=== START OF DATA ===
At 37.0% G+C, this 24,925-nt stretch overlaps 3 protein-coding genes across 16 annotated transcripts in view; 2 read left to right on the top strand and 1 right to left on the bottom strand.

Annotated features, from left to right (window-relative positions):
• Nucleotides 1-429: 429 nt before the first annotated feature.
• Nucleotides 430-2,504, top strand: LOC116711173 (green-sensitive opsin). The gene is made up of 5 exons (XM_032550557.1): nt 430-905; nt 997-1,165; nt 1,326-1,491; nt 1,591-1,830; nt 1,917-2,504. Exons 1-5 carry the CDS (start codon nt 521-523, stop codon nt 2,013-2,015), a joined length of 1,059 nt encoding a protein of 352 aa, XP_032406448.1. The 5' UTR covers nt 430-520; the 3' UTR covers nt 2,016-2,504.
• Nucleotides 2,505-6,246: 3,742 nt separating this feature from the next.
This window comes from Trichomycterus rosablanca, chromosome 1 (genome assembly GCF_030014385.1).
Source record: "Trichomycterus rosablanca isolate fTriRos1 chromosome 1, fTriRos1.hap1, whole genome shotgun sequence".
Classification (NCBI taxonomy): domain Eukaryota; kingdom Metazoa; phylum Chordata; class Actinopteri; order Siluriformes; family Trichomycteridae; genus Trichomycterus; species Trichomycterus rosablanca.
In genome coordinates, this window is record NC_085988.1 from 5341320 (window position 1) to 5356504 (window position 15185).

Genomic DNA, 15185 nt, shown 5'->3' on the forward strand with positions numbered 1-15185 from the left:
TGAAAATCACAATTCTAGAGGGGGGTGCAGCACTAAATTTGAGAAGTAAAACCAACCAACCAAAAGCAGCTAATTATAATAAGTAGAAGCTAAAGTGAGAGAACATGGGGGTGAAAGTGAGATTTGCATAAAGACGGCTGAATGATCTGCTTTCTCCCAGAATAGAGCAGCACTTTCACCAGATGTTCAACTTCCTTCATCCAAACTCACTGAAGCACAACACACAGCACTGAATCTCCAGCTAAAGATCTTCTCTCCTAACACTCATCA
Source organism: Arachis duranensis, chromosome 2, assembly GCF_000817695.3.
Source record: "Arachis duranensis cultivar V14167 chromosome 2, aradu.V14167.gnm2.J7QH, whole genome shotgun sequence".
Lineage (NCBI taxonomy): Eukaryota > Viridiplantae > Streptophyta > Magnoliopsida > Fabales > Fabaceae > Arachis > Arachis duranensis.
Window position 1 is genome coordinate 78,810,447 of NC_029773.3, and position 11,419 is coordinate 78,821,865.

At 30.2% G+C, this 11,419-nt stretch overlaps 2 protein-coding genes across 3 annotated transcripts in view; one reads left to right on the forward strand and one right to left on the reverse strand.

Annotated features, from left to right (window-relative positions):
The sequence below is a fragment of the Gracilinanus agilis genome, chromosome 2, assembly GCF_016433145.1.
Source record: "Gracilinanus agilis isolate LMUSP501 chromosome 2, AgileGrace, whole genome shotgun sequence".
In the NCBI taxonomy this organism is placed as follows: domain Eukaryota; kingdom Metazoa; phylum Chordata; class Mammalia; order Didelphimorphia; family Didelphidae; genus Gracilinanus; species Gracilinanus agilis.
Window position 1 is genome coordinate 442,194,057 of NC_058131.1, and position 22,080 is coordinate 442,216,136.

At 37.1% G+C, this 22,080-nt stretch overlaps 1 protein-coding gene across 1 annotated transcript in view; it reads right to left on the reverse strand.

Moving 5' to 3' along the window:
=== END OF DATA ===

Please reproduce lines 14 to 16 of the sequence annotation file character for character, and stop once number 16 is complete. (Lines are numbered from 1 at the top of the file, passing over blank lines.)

Lineage (NCBI taxonomy): Eukaryota > Viridiplantae > Streptophyta > Magnoliopsida > Fabales > Fabaceae > Arachis > Arachis duranensis.
Window position 1 is genome coordinate 78,810,447 of NC_029773.3, and position 11,419 is coordinate 78,821,865.

At 30.2% G+C, this 11,419-nt stretch overlaps 2 protein-coding genes across 3 annotated transcripts in view; one reads left to right on the forward strand and one right to left on the reverse strand.